At home, I’m like my other; as a director, I’m macho-Ang Lee
Priya Gupta & Haimanti Mukherjee (BOMBAY TIMES; October 30, 2012)
Oscar-winning director Ang Lee asked for masala chai before he sat down for an exclusive conversation with Bombay Times at a suburban Mumbai hotel just ahead of his latest film Life Of Pi, adapted from Yann Martel’s Booker winner.
What made you choose Life Of Pi?
The book chose me. I read it when it came out in 2001. I introduced my wife and kids to the book. It was a very difficult book to adapt, both economically and artistically. I didn’t agree to make it right away. But then I started thinking and after eight months of contemplating, I finally said yes as I was challenged by the idea to translate this story on celluloid.
Do you see it as an Indian story?
No, I don’t think it’s an Indian story. I think it’s Canadian. Yann Martel wrote it as a Canadian. People use the East to make a philosophical point as East is unknown to them. The story is about the illusion called life. How does one survive when you don’t have society and organised religion, and are left at the mercy of the sea? You can rely on yourself, and a higher power. You face God and emotionally connect with the unknown.
What was your impression of India when you came here on your first visit?
My first impression was that you have to stay here to understand it. India isn’t a place you understand in a day or a week or even a month. There are such tall buildings surrounded by slums. There are highs and lows right next to one another, and it was a huge culture shock for me. A friend of mine took me to a Bollywood shooting as I was curious. I peeked into a shooting and suddenly saw myself surrounded by so many people who recognised me. It was a very good feeling. Thereafter I visited many temples and zoos in South India as it related to the film.
One of my temple visits was most interesting. I was told that it was an easy day to visit the temple but I still had to stand four hours in a line! It was so frustrating. I was told that on a normal day one had to wait for ten hours. But the connection that I felt after seeing the deity was worth the four-hour wait. I’m not religious, but I felt this instant connection when I looked into the deity’s eyes.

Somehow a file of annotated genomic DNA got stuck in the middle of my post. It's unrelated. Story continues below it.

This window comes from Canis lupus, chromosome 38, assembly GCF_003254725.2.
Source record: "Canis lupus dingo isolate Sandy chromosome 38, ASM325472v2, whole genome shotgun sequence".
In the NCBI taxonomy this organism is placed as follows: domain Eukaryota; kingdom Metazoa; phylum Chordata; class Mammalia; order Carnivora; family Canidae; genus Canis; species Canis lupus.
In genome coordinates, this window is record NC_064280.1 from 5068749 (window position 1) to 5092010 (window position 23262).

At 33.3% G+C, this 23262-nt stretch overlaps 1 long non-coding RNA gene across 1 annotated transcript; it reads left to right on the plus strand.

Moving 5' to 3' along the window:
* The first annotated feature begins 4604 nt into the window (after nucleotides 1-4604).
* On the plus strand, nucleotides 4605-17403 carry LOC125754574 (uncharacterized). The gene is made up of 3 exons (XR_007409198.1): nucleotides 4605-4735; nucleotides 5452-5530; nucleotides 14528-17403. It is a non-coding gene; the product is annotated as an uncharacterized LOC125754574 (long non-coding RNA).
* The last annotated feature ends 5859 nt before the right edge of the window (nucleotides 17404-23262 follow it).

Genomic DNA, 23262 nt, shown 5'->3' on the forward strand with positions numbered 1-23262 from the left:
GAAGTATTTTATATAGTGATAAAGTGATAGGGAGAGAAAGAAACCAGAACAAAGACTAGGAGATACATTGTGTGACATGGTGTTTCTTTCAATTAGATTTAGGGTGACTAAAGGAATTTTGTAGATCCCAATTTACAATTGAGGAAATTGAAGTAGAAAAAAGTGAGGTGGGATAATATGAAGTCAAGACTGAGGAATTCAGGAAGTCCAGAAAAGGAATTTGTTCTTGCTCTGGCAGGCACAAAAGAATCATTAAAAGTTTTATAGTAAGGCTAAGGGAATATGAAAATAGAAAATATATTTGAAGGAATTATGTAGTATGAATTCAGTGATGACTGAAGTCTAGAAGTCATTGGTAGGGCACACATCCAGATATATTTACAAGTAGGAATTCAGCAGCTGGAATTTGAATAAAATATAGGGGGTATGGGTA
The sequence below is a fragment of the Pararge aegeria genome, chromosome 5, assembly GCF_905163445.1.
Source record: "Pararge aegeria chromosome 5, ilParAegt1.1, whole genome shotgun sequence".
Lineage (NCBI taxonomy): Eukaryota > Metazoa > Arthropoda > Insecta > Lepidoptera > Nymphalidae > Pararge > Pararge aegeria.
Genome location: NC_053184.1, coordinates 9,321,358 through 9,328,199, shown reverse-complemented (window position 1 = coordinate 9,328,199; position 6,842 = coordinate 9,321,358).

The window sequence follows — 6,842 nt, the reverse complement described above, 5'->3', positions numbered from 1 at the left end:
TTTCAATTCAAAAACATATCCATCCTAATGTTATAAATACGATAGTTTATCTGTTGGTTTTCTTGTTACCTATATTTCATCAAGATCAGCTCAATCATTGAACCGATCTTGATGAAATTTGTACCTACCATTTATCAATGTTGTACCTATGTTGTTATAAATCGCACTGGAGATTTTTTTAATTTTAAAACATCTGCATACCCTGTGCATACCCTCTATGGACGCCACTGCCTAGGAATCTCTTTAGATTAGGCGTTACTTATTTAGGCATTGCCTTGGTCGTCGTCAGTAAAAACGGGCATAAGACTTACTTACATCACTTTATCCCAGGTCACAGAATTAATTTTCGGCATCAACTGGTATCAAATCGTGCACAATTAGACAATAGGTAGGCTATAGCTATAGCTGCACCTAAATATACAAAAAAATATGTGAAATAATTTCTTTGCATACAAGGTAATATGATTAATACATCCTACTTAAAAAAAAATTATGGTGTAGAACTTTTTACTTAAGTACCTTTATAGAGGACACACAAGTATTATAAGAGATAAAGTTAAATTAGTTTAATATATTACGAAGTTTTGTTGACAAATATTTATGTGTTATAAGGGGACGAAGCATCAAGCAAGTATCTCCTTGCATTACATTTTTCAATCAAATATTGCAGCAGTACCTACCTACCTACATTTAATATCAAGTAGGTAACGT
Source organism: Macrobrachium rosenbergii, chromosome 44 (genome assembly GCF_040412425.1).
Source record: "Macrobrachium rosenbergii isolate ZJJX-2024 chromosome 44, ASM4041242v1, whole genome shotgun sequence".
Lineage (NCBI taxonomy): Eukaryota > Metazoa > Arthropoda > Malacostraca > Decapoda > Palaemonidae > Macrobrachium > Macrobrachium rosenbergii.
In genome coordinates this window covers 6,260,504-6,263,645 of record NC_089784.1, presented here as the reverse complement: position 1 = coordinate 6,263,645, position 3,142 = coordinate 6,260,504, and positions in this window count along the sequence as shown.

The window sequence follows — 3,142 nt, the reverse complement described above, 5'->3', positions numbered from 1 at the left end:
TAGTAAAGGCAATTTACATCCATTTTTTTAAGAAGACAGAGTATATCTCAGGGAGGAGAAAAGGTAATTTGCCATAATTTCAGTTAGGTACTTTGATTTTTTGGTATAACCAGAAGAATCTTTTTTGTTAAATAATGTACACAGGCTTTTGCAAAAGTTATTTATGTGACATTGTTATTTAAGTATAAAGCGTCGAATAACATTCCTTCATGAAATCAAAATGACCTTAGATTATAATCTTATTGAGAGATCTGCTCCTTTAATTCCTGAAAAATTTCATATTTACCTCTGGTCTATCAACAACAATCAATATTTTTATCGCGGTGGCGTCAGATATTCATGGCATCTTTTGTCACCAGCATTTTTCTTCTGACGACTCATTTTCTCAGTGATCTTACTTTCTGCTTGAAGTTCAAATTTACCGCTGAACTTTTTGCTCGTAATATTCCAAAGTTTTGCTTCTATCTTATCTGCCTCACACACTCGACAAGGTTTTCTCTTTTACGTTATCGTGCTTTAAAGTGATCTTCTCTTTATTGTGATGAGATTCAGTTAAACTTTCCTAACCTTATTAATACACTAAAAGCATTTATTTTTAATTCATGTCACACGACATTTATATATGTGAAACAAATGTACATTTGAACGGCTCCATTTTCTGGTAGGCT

Even though I felt hopeless while waiting, I saw hope once I saw the deity. It was an experience that I can’t explain.
What did you like about India?
The smile on children’s faces is beautiful and I don’t find that anywhere in the world. While the life here can be much better, their smile is like gold. Indian crew is at par with the best in the world. Unlike in the West, Indians are very warm people.
Now that the film is made, how do you feel?
I feel exhausted. In fact, I have never ever felt this exhausted before. That happens when you delve that far into your psychology, added with the financial responsibility of a big-budgeted film as well as the weight of responsibility of 3,000 people who have worked on this film with me. You become the movie you are making. Similar to the journey of Pi, who first had to survive physically and after that had to fight to keep his sanity.
Having seen so much success, how have you been able to keep your humility?
I am a very normal person. When people see what’s on the screen, they say ‘wow’, and I want to hear that, but after watching they ask me a lot of questions that I don’t have answers for. For me, it is extremely difficult after making the movie to rationalise or explain the film. So, humility becomes my retreat and space.
You are known to be a family person. Is that true?
I am very close to my family and get my security from them. My family is my blood, my safety net. I started out by doing a family drama. Every film of mine has a strong family element. Before I started making films, my wife worked for six years while I stayed at home cooking and looking after my two sons. Then, when I started making films, she looked after our home.
China is a patriarchal society, yet you stayed at home when your wife worked. You seem extremely liberal?
My father was a principal and I was brought up chauvinistically. Over time I became liberal. My relationship with my wife grew naturally. Between us, she is rational and I am the emotional one. She runs our life, is the stronger figure and the principal at home. It’s the opposite of how I grew up. At home, I am like my mother, but as a director, I am macho.
I don’t know why, but I make good movies when the central characters are women or gay men. I have not done a macho film but maybe with this one, it’s different because it is about a boy’s journey.
My father did not agree with my making films, as in China, they don’t value entertainers as they misbehave. But because I lead a normal life and as I behaved better than a school teacher and made money, my father’s opinion about me changed.
What was your experience working with Tabu, Irrfan and Suraj Sharma?
Tabu is sublime, Irrfan is spontaneous and Suraj is the most unique actor I have worked with in my career.
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